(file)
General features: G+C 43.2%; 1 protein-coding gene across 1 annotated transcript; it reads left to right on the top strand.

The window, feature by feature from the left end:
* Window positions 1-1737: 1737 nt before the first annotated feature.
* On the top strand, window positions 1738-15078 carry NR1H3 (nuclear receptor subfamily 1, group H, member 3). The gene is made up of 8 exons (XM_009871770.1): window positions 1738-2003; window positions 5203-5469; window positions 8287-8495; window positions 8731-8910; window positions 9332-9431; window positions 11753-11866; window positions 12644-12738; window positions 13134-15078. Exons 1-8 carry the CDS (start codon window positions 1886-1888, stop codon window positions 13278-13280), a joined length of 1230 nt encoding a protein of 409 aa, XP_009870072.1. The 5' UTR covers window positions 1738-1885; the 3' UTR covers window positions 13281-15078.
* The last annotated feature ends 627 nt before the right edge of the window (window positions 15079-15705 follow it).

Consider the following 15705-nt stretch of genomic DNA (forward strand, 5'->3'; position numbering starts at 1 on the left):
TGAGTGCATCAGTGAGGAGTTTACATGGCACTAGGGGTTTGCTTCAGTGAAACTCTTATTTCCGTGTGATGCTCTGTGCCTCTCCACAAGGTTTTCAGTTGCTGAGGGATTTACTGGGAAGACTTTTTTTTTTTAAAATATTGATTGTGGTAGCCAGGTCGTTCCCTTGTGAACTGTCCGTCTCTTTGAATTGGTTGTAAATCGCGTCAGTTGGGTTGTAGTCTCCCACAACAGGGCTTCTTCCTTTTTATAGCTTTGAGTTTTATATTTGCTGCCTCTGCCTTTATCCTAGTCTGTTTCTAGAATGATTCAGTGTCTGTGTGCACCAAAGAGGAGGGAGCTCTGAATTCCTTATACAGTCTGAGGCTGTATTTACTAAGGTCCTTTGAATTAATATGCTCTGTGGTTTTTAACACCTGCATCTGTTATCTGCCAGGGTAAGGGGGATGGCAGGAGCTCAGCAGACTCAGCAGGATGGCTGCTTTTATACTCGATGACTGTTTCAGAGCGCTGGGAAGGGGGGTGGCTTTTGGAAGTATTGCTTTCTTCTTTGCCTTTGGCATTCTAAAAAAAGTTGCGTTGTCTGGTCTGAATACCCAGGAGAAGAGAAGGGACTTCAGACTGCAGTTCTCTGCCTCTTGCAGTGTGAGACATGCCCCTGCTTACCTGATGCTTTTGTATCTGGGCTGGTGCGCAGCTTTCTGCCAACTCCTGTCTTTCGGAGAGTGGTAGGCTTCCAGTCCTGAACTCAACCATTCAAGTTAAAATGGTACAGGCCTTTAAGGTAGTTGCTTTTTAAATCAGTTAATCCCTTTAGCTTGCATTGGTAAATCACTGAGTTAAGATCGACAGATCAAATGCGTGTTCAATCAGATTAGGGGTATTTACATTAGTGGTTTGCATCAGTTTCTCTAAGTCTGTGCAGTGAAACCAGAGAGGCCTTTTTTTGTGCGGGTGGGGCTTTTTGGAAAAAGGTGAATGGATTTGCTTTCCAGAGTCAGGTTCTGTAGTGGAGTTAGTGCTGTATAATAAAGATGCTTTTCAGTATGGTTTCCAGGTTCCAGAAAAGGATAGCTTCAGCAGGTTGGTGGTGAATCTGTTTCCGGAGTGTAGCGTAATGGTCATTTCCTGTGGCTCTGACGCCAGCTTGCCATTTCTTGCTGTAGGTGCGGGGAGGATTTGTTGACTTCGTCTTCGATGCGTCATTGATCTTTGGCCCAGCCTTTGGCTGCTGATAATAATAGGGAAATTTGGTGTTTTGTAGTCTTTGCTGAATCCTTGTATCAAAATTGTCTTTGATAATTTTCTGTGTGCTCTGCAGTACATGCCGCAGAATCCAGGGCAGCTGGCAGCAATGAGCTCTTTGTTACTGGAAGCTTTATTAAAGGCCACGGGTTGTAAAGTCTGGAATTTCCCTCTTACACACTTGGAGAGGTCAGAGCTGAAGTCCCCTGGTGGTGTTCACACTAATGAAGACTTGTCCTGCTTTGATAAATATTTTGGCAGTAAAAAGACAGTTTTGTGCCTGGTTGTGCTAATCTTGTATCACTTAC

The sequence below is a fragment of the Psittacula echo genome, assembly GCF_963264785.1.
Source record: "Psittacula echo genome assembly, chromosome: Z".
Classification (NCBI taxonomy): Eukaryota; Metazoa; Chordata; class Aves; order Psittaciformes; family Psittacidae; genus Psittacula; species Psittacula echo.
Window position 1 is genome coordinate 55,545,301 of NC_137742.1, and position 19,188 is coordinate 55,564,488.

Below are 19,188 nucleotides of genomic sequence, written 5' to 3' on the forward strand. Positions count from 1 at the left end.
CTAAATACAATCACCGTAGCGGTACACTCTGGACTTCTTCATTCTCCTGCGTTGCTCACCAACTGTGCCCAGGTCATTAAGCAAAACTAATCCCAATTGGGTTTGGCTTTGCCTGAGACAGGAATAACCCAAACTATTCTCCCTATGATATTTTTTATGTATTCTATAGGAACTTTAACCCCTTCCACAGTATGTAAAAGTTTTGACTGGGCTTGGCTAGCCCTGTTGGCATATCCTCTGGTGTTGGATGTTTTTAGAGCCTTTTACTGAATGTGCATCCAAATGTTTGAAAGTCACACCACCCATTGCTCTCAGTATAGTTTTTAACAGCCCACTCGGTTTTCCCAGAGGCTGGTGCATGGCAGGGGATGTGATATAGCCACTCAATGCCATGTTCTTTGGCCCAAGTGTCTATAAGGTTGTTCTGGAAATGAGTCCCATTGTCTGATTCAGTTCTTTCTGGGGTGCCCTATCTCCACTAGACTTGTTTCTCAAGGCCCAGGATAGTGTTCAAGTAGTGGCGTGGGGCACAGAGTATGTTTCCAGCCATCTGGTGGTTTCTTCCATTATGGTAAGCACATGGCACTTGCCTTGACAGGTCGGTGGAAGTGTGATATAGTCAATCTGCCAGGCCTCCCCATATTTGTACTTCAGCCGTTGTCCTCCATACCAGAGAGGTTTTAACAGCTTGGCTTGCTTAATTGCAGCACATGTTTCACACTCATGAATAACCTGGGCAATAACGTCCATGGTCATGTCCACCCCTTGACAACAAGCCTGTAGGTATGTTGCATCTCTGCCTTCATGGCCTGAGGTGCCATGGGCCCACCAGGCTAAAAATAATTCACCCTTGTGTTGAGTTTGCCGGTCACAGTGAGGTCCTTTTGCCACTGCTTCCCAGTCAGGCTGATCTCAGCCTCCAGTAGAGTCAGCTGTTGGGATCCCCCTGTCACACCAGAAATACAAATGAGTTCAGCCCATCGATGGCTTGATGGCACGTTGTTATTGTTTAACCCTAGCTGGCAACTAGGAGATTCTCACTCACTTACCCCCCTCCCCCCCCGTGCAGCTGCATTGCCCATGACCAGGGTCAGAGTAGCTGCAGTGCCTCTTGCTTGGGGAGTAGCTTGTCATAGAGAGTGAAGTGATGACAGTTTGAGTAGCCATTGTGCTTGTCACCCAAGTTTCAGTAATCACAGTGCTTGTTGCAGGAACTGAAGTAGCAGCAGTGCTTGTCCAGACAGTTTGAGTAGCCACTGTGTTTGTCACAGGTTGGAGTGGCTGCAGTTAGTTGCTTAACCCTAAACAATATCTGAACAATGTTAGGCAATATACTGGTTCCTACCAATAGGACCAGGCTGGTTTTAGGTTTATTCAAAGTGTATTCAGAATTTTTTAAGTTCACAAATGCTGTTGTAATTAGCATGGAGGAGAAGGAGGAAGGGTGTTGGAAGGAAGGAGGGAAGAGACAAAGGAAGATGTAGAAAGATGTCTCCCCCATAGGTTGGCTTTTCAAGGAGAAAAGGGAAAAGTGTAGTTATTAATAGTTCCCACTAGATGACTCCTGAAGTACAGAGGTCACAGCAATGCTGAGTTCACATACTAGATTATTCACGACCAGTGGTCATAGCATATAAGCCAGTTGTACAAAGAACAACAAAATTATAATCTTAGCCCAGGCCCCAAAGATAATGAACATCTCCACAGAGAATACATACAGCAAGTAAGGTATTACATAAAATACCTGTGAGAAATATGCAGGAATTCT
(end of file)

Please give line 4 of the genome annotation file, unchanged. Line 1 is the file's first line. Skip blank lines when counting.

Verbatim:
* On the top strand, window positions 1738-15078 carry NR1H3 (nuclear receptor subfamily 1, group H, member 3). The gene is made up of 8 exons (XM_009871770.1): window positions 1738-2003; window positions 5203-5469; window positions 8287-8495; window positions 8731-8910; window positions 9332-9431; window positions 11753-11866; window positions 12644-12738; window positions 13134-15078. Exons 1-8 carry the CDS (start codon window positions 1886-1888, stop codon window positions 13278-13280), a joined length of 1230 nt encoding a protein of 409 aa, XP_009870072.1. The 5' UTR covers window positions 1738-1885; the 3' UTR covers window positions 13281-15078.